The way Boris Johnson made decisions during the Covid pandemic was “unique” and he had a “distinct” style, Sir Chris Whitty has told the Covid Inquiry on Tuesday.
England’s chief medical officer also claimed that the Government would have paid much more attention to a terrorist threat than it did to the risks posed by Covid-19 amid a “systemic failure”.
Sir Chris admitted that allowing mass gatherings such as sporting events to continue as the pandemic emerged was “logically incoherent” to the public, adding that mass gatherings "is one of the things I would push to do differently".
He refused to be drawn into personal criticisms of the former prime minister but acknowledged the Government was “chaotic” as the pandemic unfolded.
Sir Chris also defended not raising the alarm across Government in mid-January 2020 about coronavirus, despite his deputy, Sir Jonathan Van-Tam, warning that a pandemic was imminent.
In extracts from his witness statement read to the inquiry, Sir Jonathan said he became “seriously concerned” about Covid on January 16 2020.
The former deputy chief medical officer said it was clear this was a novel coronavirus, it was “fairly clear that human-to-human transmission was occurring” and “my view was that this would be a significant pandemic”.
Hugo Keith KC, lead counsel to the inquiry, said Sir Jonathan raised his concerns with Sir Chris but Sir Chris’s “response was to wait and monitor developments”.
Sir Chris told the inquiry: “So, Jonathan, and I think he would agree with this, is quite instinctive in some of these decisions – very often, rightly.
“He is a very able epidemiologist and thinker in this area, but if I had said to him, ‘OK, what is the evidence on which this is going to be a pandemic…?’ he would have said, ‘It just feels like that to me’.
“That’s quite a narrow basis on which to make quite big decisions.”
If you consistently go to all of Government and say, 'I have no data on this, and I'm a bit worried, but my gut feeling is this is going bad', you don't get very much traction...
Sir Chris Whitty, chief medical officer
Sir Chris later added: “I don’t see evidence that this is the system not working as it should at this point because it is not clear to me an alternative path would have led to a better outcome on January 16.”
He added that “if you consistently go to all of Government and say, ‘I have no data on this, and I’m a bit worried, but my gut feeling is this is going bad’, you don’t get very much traction…”
He said waiting a few days for more data was the right approach, though he later agreed with Mr Keith that by January 22 he knew Covid was a dangerous and transmissible virus.
In other evidence, Sir Chris was asked if Mr Johnson “had a difficulty in reaching clear, consistent positions”.
Sir Chris replied: “I think that the way that Mr Johnson took decisions was unique to him.”
He added: “He has quite a distinct style but I think lots of other people have got quite distinct styles.”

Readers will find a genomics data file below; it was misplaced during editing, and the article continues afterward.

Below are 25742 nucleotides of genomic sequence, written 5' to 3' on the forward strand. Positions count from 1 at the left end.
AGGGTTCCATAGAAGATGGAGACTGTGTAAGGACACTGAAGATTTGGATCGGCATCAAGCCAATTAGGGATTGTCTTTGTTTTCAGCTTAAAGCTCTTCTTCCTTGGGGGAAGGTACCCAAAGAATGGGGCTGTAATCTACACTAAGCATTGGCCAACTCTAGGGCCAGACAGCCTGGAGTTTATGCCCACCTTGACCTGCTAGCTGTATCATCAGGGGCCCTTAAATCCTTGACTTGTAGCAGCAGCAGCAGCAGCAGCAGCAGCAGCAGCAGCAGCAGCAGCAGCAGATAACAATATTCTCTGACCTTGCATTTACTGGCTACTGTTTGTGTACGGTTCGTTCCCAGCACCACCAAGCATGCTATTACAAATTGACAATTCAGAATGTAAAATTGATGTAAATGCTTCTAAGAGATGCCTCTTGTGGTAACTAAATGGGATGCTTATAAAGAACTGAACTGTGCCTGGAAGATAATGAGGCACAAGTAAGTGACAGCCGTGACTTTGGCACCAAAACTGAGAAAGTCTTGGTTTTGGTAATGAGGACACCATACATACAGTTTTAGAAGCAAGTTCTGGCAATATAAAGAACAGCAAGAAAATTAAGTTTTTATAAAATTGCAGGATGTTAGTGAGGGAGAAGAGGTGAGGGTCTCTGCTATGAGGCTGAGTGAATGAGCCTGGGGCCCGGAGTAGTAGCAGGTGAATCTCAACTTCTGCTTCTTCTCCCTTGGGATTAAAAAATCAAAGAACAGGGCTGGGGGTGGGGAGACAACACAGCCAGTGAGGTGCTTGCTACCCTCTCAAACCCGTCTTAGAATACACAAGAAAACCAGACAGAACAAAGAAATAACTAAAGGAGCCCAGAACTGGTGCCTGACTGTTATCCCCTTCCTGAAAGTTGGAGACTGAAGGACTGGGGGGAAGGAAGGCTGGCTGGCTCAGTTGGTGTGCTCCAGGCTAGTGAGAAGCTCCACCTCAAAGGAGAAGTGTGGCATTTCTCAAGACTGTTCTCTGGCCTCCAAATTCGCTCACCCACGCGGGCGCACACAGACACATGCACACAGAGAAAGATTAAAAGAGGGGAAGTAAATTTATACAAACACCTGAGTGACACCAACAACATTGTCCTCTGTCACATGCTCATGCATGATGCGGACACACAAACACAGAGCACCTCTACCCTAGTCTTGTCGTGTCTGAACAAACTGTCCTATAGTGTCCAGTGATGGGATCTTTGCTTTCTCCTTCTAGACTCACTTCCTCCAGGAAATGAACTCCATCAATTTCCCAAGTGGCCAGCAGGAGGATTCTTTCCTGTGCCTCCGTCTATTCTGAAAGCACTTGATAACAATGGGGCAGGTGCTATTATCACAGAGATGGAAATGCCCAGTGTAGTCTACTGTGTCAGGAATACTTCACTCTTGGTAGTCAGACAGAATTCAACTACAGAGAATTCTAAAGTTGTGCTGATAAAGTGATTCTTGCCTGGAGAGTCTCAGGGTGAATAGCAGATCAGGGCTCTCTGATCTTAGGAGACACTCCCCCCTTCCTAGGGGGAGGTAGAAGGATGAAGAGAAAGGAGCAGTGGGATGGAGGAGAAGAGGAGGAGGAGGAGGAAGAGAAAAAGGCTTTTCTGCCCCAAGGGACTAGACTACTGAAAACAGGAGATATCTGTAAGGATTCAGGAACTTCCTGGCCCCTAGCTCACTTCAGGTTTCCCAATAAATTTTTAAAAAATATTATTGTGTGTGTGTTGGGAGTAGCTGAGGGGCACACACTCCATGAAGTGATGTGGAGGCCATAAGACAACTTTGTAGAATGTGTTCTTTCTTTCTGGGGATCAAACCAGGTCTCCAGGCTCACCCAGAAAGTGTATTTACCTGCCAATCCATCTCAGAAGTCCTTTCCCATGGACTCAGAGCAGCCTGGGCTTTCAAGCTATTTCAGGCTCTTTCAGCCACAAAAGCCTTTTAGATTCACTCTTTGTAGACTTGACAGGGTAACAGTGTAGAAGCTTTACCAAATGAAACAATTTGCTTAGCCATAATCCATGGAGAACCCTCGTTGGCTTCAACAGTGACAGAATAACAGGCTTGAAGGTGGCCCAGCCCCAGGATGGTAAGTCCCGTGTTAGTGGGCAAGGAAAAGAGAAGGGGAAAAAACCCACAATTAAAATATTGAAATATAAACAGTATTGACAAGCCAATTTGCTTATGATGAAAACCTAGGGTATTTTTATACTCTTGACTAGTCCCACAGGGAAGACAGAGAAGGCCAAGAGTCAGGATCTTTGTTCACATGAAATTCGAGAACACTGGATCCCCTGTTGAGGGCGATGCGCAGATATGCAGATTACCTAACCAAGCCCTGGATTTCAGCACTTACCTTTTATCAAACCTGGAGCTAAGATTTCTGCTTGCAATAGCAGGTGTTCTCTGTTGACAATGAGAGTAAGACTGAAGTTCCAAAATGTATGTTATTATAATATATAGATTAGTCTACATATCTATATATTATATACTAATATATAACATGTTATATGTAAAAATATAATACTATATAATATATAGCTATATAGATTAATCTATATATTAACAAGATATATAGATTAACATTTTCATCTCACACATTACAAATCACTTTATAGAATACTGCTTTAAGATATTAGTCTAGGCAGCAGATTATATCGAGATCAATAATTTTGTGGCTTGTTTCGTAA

Sir Chris said he felt his role was not to “make commentaries on individual politicians”.
“It was quite often chaotic, but actually, I’d be very doubtful if it wasn’t chaotic in multiple other governments," he said.
He did offer insight into when Mr Johnson performed best, suggesting it was in small groups.
Sir Chris also said not enough attention was paid to the consequences of allowing large outdoor events to continue.
“The problem was not the gatherings themselves, which I don’t think there is good evidence that they had a material effect directly, but the impression it gives (the public) of normality at a time when you are trying to signal anything but normality.
“It is in a sense technically correct and logically incoherent to the general public, quite reasonably.”
He also said there was an issue with the “system, in my view, underplaying, relative to other threats, the natural threats including health threats”.
He added: “Had we essentially had the central Government electrified by this – I’m not saying the outcome would have been different, but I think it would at least have led to a stronger all-of-Government think-through of all the potential consequentials.”
My view is, with the benefit of hindsight, we went a bit too late on the first wave
Sir Chris Whitty, chief medical officer
Earlier, Sir Chris said action should have been taken earlier against the spread of Covid but denied warning ministers against lockdowns.
In sometimes tense exchanges with Mr Keith, the leading expert said he set out the downsides of locking down but argued that was not the same as saying it should not happen.
Sir Chris was put under intense scrutiny following revelations from former chief scientific adviser Sir Patrick Vallance on Monday that he and Sir Chris did not always see eye to eye on the speed at which action was needed.
Sir Chris said he was “very aware” of two things that needed to be balanced – “the risk of going early (into lockdown or other similar measures) and the risk of going too late”.
He added: “My view is, with the benefit of hindsight, we went a bit too late on the first wave.”
Sir Chris said there was inevitable variation between what people thought when balancing all the issues, which included how restrictions might impact loneliness, deprivation or non-Covid deaths.
He added: “And I was probably further towards ‘let’s think through the disadvantages here before we act’ and also in making sure that in giving my advice that ministers were aware of both sides of the equation.”
Sir Chris said differences between him and Sir Patrick were “extremely small”.